- Hosted by: indaba
- Starting Date: Jun 30 2017
- Submission Date: Jul 28 2017
- Winner Date: Aug 25 2017
- Key: C# Major
- Bpm: ~110
- Genre: Indie Pop
After building a devoted fan-base through a year and a half of non-stop touring behind his band Bleachers' well-received debut album Strange Desire, Jack Antonoff was spending time in studios in Los Angeles and Atlanta spit-balling ideas for a second album when he had a powerful realization. It struck him, as he was sitting in hip-hop producers Organized Noize’s studio in Atlanta, that the records that meant so much to him growing up— are rooted in a specific place. “They came from somewhere!” he says excitedly. “There’s an energy there and the artist is telling a story of how they were raised. It's a sound from a city, and they’re planting a flag in that city and saying, ‘This is what it's like to live here.’"
The New Jersey-born, New York-based Antonoff knew he needed to go home to the East Coast and build a studio. “It’s like you have to go sit in your bedroom and hear the music on the speakers you heard Graceland on the first time,” he says. “You gotta listen through the speakers you heard Smashing Pumpkins on the radio the first time. I had to get back to that space. So I did. I grabbed all this shit from my childhood bedroom in New Jersey and built a studio in my apartment in New York and I literally didn't leave it. I thought, ‘This album is going to sound like New York and New Jersey and the actual space I grew up in, in the most specific way. And that, to me, is the most I can offer.”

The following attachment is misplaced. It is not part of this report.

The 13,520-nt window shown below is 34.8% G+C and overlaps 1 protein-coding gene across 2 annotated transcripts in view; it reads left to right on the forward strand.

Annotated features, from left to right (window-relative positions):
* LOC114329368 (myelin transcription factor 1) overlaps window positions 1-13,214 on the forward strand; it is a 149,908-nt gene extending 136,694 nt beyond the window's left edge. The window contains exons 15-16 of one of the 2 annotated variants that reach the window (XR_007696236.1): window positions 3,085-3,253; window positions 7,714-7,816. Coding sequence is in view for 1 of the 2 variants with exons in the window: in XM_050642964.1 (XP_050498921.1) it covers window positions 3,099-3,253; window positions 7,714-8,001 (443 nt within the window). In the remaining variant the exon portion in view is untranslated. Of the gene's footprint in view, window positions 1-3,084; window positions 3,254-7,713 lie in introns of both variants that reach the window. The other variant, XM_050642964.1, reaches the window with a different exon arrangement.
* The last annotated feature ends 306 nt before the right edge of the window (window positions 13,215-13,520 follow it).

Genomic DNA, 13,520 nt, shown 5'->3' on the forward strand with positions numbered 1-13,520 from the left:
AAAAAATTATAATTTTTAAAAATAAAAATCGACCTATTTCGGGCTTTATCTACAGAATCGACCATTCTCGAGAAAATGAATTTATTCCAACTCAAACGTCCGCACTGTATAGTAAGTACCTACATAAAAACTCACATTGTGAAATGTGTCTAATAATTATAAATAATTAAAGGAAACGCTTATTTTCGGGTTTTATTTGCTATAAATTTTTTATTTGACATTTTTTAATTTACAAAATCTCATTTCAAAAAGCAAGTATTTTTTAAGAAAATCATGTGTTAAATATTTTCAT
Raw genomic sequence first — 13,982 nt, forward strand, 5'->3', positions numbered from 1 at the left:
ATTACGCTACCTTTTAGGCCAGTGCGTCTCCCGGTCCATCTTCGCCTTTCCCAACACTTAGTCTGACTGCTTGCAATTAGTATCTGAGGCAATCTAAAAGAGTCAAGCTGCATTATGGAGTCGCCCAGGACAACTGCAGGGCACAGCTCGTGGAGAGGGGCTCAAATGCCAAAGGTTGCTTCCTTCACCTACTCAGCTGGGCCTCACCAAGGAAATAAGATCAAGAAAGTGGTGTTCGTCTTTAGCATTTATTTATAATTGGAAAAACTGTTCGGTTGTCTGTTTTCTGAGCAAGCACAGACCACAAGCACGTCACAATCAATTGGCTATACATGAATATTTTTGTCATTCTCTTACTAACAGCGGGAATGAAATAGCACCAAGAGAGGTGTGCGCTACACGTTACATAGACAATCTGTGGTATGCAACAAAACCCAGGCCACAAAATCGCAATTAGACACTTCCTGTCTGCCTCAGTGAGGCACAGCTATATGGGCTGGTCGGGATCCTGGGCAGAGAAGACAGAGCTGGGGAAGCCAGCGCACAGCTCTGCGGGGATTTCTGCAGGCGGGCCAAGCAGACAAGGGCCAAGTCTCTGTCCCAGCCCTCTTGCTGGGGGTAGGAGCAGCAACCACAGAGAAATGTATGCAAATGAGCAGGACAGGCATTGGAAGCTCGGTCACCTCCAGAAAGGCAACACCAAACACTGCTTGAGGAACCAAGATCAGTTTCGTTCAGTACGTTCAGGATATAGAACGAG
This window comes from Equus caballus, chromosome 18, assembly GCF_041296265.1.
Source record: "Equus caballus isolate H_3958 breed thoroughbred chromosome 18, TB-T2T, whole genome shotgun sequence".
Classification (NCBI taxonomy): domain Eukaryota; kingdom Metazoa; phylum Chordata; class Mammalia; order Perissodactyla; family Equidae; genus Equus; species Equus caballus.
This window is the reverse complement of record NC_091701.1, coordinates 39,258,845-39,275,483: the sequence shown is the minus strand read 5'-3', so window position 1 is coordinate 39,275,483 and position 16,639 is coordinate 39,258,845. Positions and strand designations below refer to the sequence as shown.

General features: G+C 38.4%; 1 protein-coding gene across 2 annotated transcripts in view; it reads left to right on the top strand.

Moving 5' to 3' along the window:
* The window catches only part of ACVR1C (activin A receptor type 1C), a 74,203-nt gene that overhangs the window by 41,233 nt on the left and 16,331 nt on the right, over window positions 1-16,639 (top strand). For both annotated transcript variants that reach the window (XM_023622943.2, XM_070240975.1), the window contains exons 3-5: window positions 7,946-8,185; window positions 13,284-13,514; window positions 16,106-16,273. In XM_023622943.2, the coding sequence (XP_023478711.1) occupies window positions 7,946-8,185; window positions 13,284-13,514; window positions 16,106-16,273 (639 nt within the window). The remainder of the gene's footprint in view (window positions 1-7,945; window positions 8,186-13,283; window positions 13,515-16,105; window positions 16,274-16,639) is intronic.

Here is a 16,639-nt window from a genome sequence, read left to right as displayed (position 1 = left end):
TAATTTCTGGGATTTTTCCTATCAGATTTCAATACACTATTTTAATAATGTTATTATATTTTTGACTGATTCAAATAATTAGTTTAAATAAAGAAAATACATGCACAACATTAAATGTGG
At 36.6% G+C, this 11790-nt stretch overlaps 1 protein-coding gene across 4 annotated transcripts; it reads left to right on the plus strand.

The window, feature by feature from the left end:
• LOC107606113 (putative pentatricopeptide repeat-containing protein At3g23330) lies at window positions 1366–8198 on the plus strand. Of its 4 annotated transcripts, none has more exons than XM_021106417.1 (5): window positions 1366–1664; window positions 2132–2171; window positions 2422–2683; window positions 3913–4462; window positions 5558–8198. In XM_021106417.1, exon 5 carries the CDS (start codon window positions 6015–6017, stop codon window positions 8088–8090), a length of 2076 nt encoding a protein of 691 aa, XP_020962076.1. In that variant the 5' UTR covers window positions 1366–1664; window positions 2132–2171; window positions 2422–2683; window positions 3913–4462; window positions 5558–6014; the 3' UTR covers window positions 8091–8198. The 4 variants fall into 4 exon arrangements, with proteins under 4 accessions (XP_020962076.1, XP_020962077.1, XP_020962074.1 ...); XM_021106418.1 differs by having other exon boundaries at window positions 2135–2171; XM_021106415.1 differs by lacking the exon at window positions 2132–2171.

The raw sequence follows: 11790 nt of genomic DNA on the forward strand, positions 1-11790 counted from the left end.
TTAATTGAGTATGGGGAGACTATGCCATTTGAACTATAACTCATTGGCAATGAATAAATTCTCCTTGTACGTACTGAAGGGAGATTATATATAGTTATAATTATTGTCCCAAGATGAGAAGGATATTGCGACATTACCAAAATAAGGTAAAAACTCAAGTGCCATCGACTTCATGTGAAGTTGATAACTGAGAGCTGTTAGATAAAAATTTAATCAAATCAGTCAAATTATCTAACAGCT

It was there in that room — surrounded by posters and flyers from punk shows he saw as a kid and his old baseball trophies and Star Wars figurines — that Antonoff created the epic, synth-driven anthems that appear on Bleachers’ second album entitled Gone Now, which is set for release on June 2, 2017. As a result, the album sounds like “the way the space looks,” he says. “It sounds like someone alone in their room, wrestling with their thoughts. It sounds like someone trying to create something very direct and simple amongst the chaos.”
On the album’s first single, “Don’t Take The Money,” Antonoff laments how our society has culturally lost the concept of what selling out means. The song was inspired by his buying a cut-rate phone charger at a Rite Aid when his phone died as he was running late to a meeting. “I got there and plugged the phone into the charger and I had this out-of-body experience where I could not believe how cheap the material was,” he recalls. “And I thought to myself, ‘That's the real problem.’ Whether you're making art or making a sandwich, you know when something could be better. Don't make it cheap. That's the last thing people need.”
Now Bleachers wants you to remix his song "Don't Take The Money". Let's hear what you've got!